In this crew Q&A, we’re catching up with yacht engineer, Jonathan Lillicrap. Johnathan has had over 10 years experience as a yacht engineer and currently works as the chief engineer onboard a 60m+ motor yacht. He was originally an apprentice in Marine Systems Engineering at Alloy Yachts. Below, we’re discussing all things related to crewing and Superyacht engine rooms.

What made you want to become a yacht engineer, and how did you get into the Superyacht industry?

After completing my 4 year Marine Systems Engineering apprenticeship with Alloy Yachts (boatbuilding) in New Zealand, I wanted to take the skills, I had learnt and apply them whilst working on yachts at sea.

How do you organise and structure your work day onboard, and what is the hardest engineering challenge you have encountered onboard yachts?

A structured day for me looks like: Between the planned maintenance system, work lists and breakdowns (if any), I always make sure to prioritise the items with the second engineer onboard.

I would say that one of the hardest engineering challenges I’ve faced so far as a yacht engineer would have to be, organising and carrying out a 10-year survey, including an installation of a ballast water treatment plant amongst many other large refit items.

What is the best and worst part of your job as a Superyacht engineer?

Best = Working with like-minded people and successfully achieving a common goal.

Worst = Being away from friends/family for long durations of time and maintaining a normal at-home life.

READ MORE: How to Become A Yacht Engineer

Has technology helped improve your job onboard?

Most definitely! For example, logbooks & maintenance systems are now digital.

Do you do anything onboard to help improve sustainability onboard?

In terms of sustainability for the crew, the Captains are constantly monitoring the well-being of the yacht crew, from junior crew to senior. They’re ensuring they are not getting burnt out; over the years, more frequent rotations have been implemented for the well-being of the crew.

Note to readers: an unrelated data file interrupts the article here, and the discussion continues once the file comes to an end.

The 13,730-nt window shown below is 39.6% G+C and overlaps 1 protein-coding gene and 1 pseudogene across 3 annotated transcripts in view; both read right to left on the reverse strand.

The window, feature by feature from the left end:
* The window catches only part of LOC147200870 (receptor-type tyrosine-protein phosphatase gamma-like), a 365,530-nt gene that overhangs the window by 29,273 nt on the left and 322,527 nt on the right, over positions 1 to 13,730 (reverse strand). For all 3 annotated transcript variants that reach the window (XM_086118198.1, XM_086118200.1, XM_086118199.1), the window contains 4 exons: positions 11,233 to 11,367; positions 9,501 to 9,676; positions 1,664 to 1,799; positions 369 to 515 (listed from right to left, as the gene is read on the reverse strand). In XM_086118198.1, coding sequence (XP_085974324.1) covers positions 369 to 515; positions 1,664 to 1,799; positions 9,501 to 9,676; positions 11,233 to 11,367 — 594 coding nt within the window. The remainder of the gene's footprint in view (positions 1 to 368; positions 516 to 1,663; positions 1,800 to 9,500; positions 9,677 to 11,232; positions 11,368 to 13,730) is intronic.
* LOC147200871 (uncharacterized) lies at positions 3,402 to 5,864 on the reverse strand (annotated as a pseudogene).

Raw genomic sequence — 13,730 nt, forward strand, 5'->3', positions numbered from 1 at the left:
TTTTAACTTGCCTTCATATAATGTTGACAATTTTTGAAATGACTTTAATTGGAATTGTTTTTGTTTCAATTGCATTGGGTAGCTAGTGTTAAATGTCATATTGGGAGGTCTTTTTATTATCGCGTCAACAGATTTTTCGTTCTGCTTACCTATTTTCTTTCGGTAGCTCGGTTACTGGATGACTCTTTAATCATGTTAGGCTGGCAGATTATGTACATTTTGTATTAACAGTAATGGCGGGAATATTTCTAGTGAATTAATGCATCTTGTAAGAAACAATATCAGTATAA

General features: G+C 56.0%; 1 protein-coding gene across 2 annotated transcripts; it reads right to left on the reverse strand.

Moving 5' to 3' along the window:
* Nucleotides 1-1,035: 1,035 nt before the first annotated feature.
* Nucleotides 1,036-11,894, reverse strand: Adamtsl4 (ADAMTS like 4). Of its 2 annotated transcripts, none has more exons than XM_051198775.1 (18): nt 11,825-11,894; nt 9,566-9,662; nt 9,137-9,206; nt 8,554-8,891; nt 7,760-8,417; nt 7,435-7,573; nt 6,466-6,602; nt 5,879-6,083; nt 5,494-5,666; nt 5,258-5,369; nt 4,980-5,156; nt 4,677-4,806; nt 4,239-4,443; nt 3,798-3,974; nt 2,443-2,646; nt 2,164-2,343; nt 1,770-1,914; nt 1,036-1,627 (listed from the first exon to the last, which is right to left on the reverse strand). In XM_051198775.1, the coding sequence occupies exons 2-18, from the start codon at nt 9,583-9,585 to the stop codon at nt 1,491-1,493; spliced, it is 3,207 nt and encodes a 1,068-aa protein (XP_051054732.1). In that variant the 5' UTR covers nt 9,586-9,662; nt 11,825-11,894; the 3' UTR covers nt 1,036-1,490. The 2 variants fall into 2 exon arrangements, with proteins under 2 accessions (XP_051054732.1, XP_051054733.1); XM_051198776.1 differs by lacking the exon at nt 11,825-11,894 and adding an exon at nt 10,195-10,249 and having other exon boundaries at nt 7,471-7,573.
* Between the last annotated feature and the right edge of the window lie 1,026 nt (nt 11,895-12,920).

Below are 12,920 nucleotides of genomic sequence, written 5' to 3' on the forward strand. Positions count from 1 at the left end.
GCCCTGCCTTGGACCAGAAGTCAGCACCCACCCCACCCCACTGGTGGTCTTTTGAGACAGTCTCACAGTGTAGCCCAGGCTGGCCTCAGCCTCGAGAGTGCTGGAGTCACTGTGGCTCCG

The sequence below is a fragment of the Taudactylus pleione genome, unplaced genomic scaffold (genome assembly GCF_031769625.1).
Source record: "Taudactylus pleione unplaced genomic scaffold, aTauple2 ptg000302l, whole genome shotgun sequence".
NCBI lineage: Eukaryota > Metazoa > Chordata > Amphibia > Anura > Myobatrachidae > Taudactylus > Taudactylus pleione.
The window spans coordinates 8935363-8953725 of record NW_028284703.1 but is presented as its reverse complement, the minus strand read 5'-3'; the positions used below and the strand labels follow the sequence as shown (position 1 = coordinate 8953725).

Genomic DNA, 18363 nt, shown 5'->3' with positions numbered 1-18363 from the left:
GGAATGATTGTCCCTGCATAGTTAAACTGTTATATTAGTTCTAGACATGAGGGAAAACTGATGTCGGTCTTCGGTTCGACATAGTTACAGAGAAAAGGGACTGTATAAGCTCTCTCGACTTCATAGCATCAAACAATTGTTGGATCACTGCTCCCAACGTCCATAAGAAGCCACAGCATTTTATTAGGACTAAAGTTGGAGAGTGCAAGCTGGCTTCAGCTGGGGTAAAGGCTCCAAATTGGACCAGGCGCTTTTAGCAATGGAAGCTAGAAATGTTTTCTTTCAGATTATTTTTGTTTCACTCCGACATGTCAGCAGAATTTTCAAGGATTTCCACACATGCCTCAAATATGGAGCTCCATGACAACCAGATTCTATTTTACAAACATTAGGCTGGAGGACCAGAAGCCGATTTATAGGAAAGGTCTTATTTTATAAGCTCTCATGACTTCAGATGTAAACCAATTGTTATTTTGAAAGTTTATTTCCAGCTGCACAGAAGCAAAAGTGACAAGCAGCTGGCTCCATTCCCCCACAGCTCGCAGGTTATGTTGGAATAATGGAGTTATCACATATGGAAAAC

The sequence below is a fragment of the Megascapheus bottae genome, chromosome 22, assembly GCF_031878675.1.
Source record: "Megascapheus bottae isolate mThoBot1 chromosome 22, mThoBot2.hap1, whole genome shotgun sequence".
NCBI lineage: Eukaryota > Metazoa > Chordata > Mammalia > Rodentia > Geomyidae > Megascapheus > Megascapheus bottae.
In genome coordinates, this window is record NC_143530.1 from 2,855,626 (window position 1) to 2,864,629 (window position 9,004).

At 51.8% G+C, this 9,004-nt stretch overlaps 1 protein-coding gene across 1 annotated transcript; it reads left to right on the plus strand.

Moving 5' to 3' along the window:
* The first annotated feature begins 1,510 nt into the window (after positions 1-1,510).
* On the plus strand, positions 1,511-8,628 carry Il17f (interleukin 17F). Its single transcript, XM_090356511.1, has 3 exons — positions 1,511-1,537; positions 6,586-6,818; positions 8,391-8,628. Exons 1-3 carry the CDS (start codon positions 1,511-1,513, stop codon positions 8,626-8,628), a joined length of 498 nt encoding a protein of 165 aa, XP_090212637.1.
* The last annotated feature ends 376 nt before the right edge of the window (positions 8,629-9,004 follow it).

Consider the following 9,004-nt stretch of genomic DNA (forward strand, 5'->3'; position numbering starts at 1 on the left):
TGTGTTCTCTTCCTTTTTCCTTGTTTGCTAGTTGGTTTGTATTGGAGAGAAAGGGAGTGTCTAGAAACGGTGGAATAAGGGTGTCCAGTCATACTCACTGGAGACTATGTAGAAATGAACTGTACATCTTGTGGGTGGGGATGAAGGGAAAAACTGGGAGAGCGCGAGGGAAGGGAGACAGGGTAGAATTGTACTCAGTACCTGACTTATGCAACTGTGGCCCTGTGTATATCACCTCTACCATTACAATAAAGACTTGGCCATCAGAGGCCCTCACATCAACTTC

As for the environment, we are constantly maintaining the highest standards, including following MARPOL to ensure minimal impact on the Environment. For those who are unsure, MARPOL the main international convention covering prevention of pollution of the marine environment by ships from operational or accidental causes.

READ MORE: Why Superyacht Engineers Should Aim to Lead the Drive for Sustainability 

What is the main tip you would give a new yacht engineer who’s just starting in the industry?

Good things take time! Come up with a plan and stick with it. It can take a good 5-10 years to successfully get to a comfortable position in the yachting industry. And of course, have fun along the way.

One piece of feedback you would love to give to a yacht designer about engine rooms: 

For them to consider the servicing that needs to be carried out for the next 10 years. There is nothing worse than not being able to access a commonly serviced piece of equipment. This is very common on vessels, especially ones not built in Northern Europe.

How do you think the future of crewing will look onboard yachts, especially for a yacht engineer? 

One thing I have noticed is that Salaries have not changed since I joined yachting, in New Zealand; during this time, the minimum wage has almost doubled, keeping up with inflation & the cost of living. This, of course, will have a knock-on effect on the crew members from high-income countries over time.

For more Superyacht Content crewmess articles, click here

Related articles